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David Cross and Andrew Booker

Ends Meeting

Review by Gary Hill

To many David Cross is probably best known for his tenure in King Crimson. The fact of the matter is, beyond that he's produced some pretty amazing and wide-reaching music. You can never really be sure what style you'll get when you pick up a disc with him involved. You can be sure that it will be quality. This instrumental set is no exception to that rule. This set lands in fusion meets world music meets space meets experimental prog meets electronic territory, if you can wrap your head around that. The credits show cross responsible for electronic violin and Andrew Booker is credited with electronic drums. It's amazing the amount and variety of sound here given those credits. All in all, if you like adventurous instrumental music, give this a try. You'll find plenty to enjoy here.

This review is available in book format (hardcover and paperback) in Music Street Journal: 2019  Volume 2 at lulu.com/strangesound.

Track by Track Review
Loopscape A
This comes in quite percussive and rather electronic and strange. It works out from there, getting more melodic as it continues. Still, the oddities are on-board. In some ways I'm reminded of what you might get if Kraftwerk went fusion. That said, there are some stranger things here than that might suggest.
The Shakes Rattled
More of a traditional fusion element is on display on this number. It has a healthy helping of world music, too. It's a real powerhouse piece that has a lot of variety and change built into it. The violin work on this cut is particularly powerful and soaring and really does a great job of sonic exploration. This cut has some good dynamic range, allowing louder and softer passages along the ride.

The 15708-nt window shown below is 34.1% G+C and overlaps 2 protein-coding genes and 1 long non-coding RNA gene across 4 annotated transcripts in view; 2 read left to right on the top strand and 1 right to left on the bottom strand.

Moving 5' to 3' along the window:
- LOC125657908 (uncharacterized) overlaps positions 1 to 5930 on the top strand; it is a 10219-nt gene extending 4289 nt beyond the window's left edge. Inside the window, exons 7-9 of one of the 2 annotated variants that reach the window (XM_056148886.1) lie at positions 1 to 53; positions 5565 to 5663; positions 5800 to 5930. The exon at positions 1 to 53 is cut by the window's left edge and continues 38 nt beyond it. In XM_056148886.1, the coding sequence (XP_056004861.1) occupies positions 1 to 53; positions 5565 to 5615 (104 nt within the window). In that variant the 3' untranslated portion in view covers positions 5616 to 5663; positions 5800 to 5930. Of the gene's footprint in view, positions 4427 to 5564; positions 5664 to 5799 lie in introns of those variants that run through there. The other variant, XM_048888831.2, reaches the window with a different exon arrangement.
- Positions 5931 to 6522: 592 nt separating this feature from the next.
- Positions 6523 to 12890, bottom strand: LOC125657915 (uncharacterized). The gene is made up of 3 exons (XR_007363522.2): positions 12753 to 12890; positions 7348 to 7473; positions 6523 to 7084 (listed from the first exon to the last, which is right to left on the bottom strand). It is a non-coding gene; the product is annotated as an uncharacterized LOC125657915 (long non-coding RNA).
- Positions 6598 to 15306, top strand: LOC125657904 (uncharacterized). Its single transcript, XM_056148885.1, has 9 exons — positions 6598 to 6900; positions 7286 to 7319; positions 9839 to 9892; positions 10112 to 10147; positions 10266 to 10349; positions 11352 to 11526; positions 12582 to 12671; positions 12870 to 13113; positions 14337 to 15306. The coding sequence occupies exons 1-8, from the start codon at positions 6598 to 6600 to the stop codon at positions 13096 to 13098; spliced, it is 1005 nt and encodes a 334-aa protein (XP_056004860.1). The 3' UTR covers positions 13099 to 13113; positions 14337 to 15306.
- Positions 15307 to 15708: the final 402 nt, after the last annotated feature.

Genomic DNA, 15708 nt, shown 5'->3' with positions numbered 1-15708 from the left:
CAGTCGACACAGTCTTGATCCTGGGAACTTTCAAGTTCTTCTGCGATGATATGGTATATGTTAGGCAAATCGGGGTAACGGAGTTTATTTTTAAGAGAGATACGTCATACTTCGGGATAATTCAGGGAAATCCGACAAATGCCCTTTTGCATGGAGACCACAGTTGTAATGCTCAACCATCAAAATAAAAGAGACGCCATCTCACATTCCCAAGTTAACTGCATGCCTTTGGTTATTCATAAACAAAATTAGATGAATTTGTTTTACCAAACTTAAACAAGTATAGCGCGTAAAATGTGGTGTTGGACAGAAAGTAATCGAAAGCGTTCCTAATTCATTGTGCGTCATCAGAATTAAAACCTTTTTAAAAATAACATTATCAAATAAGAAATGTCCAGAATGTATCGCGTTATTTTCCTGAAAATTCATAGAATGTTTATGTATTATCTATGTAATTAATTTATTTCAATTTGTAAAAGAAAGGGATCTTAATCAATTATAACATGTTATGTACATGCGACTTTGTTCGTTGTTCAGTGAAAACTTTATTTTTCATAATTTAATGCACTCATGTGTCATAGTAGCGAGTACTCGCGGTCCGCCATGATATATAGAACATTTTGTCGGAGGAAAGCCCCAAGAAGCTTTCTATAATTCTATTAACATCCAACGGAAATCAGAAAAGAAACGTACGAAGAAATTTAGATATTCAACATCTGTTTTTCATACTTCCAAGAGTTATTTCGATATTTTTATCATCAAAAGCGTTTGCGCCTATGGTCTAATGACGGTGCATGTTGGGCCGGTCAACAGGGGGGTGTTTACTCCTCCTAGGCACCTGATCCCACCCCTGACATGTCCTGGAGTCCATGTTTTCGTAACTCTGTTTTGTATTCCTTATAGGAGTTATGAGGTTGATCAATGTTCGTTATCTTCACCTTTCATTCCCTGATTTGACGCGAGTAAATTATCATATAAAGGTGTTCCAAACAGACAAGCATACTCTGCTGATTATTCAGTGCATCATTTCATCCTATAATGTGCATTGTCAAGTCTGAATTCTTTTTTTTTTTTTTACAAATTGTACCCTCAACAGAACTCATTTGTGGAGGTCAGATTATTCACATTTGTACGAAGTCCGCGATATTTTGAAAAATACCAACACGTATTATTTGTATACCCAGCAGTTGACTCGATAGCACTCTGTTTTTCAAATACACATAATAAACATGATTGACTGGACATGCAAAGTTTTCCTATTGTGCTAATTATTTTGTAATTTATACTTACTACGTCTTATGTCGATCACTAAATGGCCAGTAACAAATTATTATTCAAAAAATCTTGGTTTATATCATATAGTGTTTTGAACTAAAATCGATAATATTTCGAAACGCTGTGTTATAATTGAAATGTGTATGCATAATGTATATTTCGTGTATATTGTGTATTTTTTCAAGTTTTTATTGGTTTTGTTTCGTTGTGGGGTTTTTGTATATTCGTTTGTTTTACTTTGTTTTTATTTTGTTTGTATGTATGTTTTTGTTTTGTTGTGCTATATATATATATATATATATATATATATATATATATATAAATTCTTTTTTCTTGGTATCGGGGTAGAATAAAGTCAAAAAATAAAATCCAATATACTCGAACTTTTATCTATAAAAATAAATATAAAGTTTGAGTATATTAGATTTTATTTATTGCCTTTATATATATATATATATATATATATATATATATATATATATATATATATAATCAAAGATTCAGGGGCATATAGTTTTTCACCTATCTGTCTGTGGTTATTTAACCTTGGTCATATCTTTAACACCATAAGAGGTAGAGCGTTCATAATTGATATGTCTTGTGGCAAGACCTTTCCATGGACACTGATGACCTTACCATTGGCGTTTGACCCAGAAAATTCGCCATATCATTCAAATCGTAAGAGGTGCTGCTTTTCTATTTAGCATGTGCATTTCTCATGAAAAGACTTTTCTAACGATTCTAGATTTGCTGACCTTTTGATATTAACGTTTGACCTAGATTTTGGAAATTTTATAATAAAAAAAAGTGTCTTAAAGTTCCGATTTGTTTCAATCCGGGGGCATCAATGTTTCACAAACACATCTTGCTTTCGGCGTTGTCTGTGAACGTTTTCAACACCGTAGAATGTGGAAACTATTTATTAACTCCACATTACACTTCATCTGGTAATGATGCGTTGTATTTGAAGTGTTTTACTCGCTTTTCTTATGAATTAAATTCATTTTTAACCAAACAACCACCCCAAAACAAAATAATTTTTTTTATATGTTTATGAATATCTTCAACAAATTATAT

Sleek
Coming in more electronic and trippy, there is a definite space edge to this piece. It feels a bit like something you might expect from Synergy or Tangerine Dream in some ways. As it approaches the four-minute mark some rocking sounds rise upward, bringing a new dimension to the composition. It gets dense and rich and has some hints of world music. The violin paints some amazing pictures as it continues to weave melodies later in the number. Percussive elements fill the final moments of this.
Spared Bhangra
Trippy world music with something that sounds like tuned percussion brings this into being, and it grows outward from there. At less the two-and-a-half minutes this is the shortest cut here.
Worship The Gourds
Another that comes in percussive, this works out to some rather freaky and exploratory work that's part symphonic and part spacey. The more rocking sounds that emerge later reinforce that symphonic thing while also bringing some definite world music and psychedelic prog with them. As this continues to grow there are things here that make me think of both King Crimson and Djam Karet. The percussion gets insistent and driving. The whole piece gets so powerful, becoming one of the real highlights of the disc. Around the seven-and-a-half-minute mark it drops way down to a violin and percussion exploration that has definite classical elements. That section closes the track in style.
Ends Meeting
The title track comes in fairly mellow and electronic. It rises up gradually with world music and increased intensity gradually rising up as the cut continues. The number isn't a huge change, but covers a lot of intriguing territory along its journey.
Loopscape B
This is one of the shortest pieces of the set. It's very sedate and quite pretty in its electronic motifs. It's a great way to ground the album for a satisfying conclusion. .
 
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